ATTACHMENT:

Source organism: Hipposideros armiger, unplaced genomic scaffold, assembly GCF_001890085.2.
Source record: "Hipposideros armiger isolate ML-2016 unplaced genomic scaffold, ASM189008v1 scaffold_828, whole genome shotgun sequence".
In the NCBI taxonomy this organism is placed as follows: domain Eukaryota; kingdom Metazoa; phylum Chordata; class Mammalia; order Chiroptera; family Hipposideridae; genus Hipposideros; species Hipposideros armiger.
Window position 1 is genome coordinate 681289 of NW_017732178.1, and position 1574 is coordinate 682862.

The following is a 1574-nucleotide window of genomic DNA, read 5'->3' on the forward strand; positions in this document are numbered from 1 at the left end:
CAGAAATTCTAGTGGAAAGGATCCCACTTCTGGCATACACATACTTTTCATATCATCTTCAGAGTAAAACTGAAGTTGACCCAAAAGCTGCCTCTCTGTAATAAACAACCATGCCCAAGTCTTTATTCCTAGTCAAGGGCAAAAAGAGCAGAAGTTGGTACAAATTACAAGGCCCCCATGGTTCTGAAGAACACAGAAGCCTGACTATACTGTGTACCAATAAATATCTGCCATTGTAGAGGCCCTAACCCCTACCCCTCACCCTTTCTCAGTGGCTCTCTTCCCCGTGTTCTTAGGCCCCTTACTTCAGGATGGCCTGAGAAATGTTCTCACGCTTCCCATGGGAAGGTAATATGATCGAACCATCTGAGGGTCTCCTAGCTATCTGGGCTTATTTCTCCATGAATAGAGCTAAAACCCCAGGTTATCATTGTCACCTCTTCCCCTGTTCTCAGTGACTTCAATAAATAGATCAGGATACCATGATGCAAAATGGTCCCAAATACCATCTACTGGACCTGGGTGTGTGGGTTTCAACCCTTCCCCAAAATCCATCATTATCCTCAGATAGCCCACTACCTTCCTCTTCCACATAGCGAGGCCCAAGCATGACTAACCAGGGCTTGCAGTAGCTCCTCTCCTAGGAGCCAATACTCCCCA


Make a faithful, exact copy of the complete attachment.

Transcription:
Source organism: Hipposideros armiger, unplaced genomic scaffold, assembly GCF_001890085.2.
Source record: "Hipposideros armiger isolate ML-2016 unplaced genomic scaffold, ASM189008v1 scaffold_828, whole genome shotgun sequence".
In the NCBI taxonomy this organism is placed as follows: domain Eukaryota; kingdom Metazoa; phylum Chordata; class Mammalia; order Chiroptera; family Hipposideridae; genus Hipposideros; species Hipposideros armiger.
Window position 1 is genome coordinate 681289 of NW_017732178.1, and position 1574 is coordinate 682862.

The following is a 1574-nucleotide window of genomic DNA, read 5'->3' on the forward strand; positions in this document are numbered from 1 at the left end:
CAGAAATTCTAGTGGAAAGGATCCCACTTCTGGCATACACATACTTTTCATATCATCTTCAGAGTAAAACTGAAGTTGACCCAAAAGCTGCCTCTCTGTAATAAACAACCATGCCCAAGTCTTTATTCCTAGTCAAGGGCAAAAAGAGCAGAAGTTGGTACAAATTACAAGGCCCCCATGGTTCTGAAGAACACAGAAGCCTGACTATACTGTGTACCAATAAATATCTGCCATTGTAGAGGCCCTAACCCCTACCCCTCACCCTTTCTCAGTGGCTCTCTTCCCCGTGTTCTTAGGCCCCTTACTTCAGGATGGCCTGAGAAATGTTCTCACGCTTCCCATGGGAAGGTAATATGATCGAACCATCTGAGGGTCTCCTAGCTATCTGGGCTTATTTCTCCATGAATAGAGCTAAAACCCCAGGTTATCATTGTCACCTCTTCCCCTGTTCTCAGTGACTTCAATAAATAGATCAGGATACCATGATGCAAAATGGTCCCAAATACCATCTACTGGACCTGGGTGTGTGGGTTTCAACCCTTCCCCAAAATCCATCATTATCCTCAGATAGCCCACTACCTTCCTCTTCCACATAGCGAGGCCCAAGCATGACTAACCAGGGCTTGCAGTAGCTCCTCTCCTAGGAGCCAATACTCCCCA